The agreement has settled on a political resolution, then arbitration process rather than the establishment of a court (and this will form the basis of the dispute resolution process for the future framework).

The proposed role for the European Court of Justice (ECJ) in the withdrawal agreement reflects the ECJ’s position that only the ECJ can bind certain interpretations of EU law and concepts. 

Nothing has changed
Geographical indications

More than 3,000 geographical indications, such as Parma ham, Champagne and Welsh lamb, are currently protected under EU law.

The agreement guarantees that they will continue to be protected, with the UK agreeing to apply the same level of protection through its domestic law as the EU provides now.

Geographical indications are names used to define both the origin and the quality, characteristics or reputation of products. It often applies to food and drink.

The UK will have to set up its own list of geographical indications in domestic legislation that will recognise the EU’s.

This applies "unless and until" superceded by the long-term trading relationship – recognising geographical indications are usually a key demand of the EU in trade agreements. 

Nothing has changed
Gibraltar

Spain and the UK have agreed a bilateral protocol on citizens’ rights, particularly frontier workers; air transport; fiscal and financial matters; environment protection and fishing; and police and customs co-ordination.

Spain and the UK will co-ordinate bilaterally, while the EU Commission will be invited to participate in police and customs matters. EU air transport law will be updated during the transition period if both Spain and the UK agree.

These provisions, except those on citizens’ rights, cease to apply by the end of the transition period.

The UK and Spain are both responsible for ensuring that citizens’ rights established by the Withdrawal Agreement are protected. 

EU aviation law, which doesn't apply now to Gibraltar International Airport, can only be applied during the transition if both the UK and Spain agree. 

Nothing has changed
Cyprus

The Protocol on the Sovereign Base Areas in Cyprus aims to preserve the current, unique situation. The Sovereign Base Areas will remain part of the Union’s custom territory and be bound by EU law with respect to indirect taxation, regulation of agriculture, goods and data. The UK will continue to pass domestic legislation but will entrust responsibility to the Republic of Cyprus for implementation and enforcement, responsible to the EU.

A specialised committee will facilitate the Protocol’s implementation, and the joint committee will amend references to EU law upon its recommendation. The ECJ will supervise and have jurisdiction.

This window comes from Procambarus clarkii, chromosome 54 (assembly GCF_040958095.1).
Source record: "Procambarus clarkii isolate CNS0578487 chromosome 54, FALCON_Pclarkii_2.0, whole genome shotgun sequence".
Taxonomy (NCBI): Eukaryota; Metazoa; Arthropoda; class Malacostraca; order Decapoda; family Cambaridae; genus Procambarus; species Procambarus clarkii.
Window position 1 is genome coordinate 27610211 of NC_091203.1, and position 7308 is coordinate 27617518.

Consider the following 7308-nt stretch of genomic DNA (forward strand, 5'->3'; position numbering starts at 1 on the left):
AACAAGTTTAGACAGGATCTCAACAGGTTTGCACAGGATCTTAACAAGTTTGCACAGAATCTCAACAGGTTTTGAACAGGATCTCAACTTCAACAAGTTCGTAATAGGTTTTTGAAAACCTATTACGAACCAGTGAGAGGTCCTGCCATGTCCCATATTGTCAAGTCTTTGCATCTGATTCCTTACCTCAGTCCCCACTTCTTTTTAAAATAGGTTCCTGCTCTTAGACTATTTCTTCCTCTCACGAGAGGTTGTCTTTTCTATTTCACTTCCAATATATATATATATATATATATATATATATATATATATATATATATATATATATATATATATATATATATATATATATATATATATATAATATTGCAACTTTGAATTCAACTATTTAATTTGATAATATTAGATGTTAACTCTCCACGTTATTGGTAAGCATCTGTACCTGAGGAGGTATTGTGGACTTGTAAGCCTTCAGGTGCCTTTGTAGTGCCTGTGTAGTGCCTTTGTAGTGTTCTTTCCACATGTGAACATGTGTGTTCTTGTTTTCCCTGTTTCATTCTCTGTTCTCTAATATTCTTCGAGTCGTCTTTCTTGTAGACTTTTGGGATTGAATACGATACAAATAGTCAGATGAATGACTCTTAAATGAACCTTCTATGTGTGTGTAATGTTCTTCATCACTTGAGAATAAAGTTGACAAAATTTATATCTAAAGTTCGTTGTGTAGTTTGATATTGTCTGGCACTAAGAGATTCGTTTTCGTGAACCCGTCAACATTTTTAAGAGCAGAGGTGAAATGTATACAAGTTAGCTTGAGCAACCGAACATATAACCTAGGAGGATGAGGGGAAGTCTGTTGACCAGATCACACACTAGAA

The Sovereign Base Areas will be considered part of the EU’s customs territory, align with agricultural standards and the Republic of Cyprus’ VAT and excise regime after the transition period.

The Republic of Cyprus will have responsibility for implementation and enforcement in most areas covered, those most important to the EU, but not security and defence.

Nothing has changed
Citizens’ rights

Protects the rights of UK citizens living in the EU and EU citizens living in the UK, as well as their family members, to continue to live and work there (unless they leave for longer than five years). This applies to citizens who move to the UK or the EU during the transition period.

They may need to apply for a residence status, in accordance with each country’s law. EU citizens in UK do need to apply through the EU Settlement Scheme.

These citizens will be able to apply for permanent residence (called ‘settled status’ in the UK) if they have been living in that country for five years continuously.

This will be overseen by the Independent Monitoring Authority in the UK, which will report to the institutions overseeing the Withdrawal Agreement. The European Commission will monitor compliance in member states.

UK and EU citizens will continue to be able to live and work in the EU and UK respectively – unless they leave for over five years.

In the UK, EU citizens will need to apply for ‘settled status’ to ensure they can access these rights.

The UK government will need to establish a new body to oversee the application of the agreement and ensure EU citizens’ rights in the UK continue to be protected.

Nothing has changed
Financial settlement

The UK will honour the financial commitments it made as a member state. This includes its contribution to the EU budget, where it will receive its rebate.

UK beneficiaries of EU programmes will continue to participate until they end.

As a member state, the UK agreed the previous multiannual financial framework and to pay for certain EU programmes – the UK has agreed to continue to make these payments. Nothing has changed

 

Update date: 
Thursday, October 17, 2019
Authors: Joe Owen